5. Ky thereupon said the GVN was not unwilling to accept the risk of going into negotiations, all they were asking was some help in explaining to their own people that they were not being forced to negotiate with the NLF. I said, "It is your leadership, Mr. Vice President, that can swing your people." Ky said the leadership is there but they were up against a problem of deep public suspicion. I referred to the joint statement on which we had agreed and which would show why we were stopping the bombing and sitting down with the other side. Ky then said it might be sufficient to reach an understanding that if the GVN said "We are going to Paris to talk with Hanoi," the DRV would at least not contradict them and claim that the GVN was being forced to go to Paris to talk with the NLF.

6. Ky finally said the GVN was really asking us to help them "save face." We said it is Hanoi and the NLF whose face needs saving, not the GVN which will be leading from strength. They will be able to say that Hanoi has been forced to come to the conference table. It will not matter if the DRV brings along their southern branch. There followed a long discussion in Vietnamese between Thieu and Ky, and finally the latter said: "We have to accept the risk, but we still need some insurance." I said I could think of no better insurance than the military commitment and political support of the United States. Ky said the timing is bad, people will think we are giving in to the Communists because of the imminence of our elections. I explained that the elections had nothing to do with it, that for five months we had been trying to get the DRV to accept some de-escalation and to talk with the GVN, we had made no concession, it was the other side that was accepting our conditions.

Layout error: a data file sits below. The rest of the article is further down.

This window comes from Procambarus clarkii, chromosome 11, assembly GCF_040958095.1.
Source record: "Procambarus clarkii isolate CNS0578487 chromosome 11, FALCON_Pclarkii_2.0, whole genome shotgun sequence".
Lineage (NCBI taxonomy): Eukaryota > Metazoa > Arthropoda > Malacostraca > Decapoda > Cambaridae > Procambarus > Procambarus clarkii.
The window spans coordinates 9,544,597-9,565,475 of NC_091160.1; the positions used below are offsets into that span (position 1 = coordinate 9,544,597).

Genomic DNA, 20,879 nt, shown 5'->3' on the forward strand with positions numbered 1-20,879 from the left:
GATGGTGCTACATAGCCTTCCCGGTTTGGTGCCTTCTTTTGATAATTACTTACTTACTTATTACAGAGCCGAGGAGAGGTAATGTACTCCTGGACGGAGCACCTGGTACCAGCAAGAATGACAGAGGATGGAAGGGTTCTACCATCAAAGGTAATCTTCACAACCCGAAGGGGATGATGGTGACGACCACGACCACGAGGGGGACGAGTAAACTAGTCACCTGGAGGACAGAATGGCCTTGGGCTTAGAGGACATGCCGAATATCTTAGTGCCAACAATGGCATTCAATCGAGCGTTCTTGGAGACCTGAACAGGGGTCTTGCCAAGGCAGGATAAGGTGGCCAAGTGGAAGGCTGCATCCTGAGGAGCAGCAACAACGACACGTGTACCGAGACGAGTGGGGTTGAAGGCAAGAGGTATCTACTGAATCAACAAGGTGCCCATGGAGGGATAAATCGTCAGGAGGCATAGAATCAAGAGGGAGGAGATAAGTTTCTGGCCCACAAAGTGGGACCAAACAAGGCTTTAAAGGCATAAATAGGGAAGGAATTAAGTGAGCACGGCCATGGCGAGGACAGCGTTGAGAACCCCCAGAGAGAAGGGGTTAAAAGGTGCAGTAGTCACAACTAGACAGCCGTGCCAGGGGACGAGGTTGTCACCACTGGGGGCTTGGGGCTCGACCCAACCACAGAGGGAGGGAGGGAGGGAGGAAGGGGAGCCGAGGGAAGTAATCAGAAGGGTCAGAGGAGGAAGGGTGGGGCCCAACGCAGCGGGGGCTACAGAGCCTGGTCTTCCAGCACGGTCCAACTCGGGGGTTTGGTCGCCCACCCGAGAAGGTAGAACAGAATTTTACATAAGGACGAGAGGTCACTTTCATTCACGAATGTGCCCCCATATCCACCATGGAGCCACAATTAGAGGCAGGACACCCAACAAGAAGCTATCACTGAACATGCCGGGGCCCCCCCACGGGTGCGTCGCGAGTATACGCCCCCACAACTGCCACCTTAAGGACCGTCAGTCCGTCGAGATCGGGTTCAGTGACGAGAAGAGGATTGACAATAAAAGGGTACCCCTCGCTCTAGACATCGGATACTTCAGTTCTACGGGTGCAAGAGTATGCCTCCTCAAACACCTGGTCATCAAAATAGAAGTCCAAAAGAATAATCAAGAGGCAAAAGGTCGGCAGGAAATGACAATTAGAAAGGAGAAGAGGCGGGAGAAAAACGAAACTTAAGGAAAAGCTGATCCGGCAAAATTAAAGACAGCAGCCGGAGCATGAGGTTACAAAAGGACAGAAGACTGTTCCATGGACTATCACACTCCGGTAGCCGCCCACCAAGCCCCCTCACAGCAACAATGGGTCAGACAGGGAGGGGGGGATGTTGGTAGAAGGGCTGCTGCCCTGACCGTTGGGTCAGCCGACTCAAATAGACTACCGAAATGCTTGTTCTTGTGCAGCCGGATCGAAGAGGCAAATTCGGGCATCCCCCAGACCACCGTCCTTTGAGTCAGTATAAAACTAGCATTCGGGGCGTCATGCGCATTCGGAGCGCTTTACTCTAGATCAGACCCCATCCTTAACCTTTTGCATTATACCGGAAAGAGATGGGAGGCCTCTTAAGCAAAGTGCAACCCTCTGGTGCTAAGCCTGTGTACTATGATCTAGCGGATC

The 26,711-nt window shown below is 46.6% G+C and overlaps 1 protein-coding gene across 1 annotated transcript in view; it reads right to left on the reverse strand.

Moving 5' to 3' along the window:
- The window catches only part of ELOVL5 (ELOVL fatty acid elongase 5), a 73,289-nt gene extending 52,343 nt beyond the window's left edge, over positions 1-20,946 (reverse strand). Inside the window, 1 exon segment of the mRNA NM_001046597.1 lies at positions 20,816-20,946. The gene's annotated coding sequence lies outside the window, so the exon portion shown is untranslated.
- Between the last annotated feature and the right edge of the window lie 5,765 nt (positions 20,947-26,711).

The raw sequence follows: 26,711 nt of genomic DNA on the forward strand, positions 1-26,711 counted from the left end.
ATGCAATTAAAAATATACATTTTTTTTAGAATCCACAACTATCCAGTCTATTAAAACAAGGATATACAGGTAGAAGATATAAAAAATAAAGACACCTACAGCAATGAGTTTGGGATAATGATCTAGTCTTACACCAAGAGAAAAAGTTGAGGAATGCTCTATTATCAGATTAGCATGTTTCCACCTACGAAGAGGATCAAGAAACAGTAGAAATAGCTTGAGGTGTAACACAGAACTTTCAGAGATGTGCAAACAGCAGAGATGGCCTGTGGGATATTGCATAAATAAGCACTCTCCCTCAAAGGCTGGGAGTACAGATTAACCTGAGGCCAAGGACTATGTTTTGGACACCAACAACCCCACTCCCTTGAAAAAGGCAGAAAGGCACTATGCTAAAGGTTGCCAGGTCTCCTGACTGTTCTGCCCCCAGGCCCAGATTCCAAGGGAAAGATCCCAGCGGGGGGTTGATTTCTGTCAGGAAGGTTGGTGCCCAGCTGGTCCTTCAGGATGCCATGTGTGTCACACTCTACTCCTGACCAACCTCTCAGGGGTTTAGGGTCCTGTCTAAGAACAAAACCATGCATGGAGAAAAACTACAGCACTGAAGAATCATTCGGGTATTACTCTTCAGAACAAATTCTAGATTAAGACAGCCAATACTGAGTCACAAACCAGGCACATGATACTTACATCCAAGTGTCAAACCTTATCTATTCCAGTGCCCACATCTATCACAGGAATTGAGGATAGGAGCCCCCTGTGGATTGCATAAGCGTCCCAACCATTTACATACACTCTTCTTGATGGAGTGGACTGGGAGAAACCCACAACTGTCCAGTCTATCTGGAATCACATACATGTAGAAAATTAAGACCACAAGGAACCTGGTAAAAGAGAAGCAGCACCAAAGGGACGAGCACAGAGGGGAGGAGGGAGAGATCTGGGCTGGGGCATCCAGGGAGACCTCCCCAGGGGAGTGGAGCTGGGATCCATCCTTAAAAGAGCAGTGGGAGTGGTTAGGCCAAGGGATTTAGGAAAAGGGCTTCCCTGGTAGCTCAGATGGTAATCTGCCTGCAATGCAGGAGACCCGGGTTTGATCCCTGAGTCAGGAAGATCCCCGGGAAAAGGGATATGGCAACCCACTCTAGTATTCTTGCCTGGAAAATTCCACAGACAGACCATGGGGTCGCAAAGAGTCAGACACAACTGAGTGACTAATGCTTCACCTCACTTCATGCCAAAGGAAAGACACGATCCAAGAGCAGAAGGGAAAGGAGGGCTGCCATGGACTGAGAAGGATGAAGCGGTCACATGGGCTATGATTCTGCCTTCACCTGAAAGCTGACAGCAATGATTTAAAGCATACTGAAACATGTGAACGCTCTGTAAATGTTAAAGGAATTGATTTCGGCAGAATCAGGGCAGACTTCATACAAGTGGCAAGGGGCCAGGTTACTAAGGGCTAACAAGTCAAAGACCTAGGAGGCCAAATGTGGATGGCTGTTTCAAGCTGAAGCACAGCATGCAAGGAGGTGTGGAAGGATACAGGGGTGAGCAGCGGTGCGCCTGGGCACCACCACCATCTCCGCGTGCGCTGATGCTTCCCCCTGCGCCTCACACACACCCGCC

7. Thieu recapitulated the three points (paragraph 4 above, and paragraph 2 reftel), adding "We have to be sure that we get those things before we can go into the conference." I replied along the lines set forth in paragraph 3 reftel. Thieu said they needed agreement with Hanoi on the procedural matters before they could go into talks, but toward the end of the discussion he was less categorical about this than before. We agreed Berger would follow up on the procedural aspects with Thanh. In conclusion I said it now looked as if the DRV had met the conditions for talks put forward by President Johnson and it only remained to agree on dates for a bombing halt and substantive talks. I said we hoped they understood that if the other side gave us satisfaction in the matter of dates, we would have to move to stop the bombing. Thieu said, "We are not afraid of competing with the Communists, but we need help in persuading our people that we have not been forced to negotiate with the NLF"./6/

/6/Karamessines sent a memorandum to Rostow and Rusk, October 24, noting that a source close to the South Vietnamese leadership advised that "it is useless for the Americans to try to persuade Ky and Thieu on the basis for what is best for Vietnam and should argue rather for the need for the GVN to swallow a bad pill now in return for American assurances of firm future backing on the question of clear primacy over the NLF in Paris talks." (Central Intelligence Agency, DDO Files, Job 79-207A, Folder 1)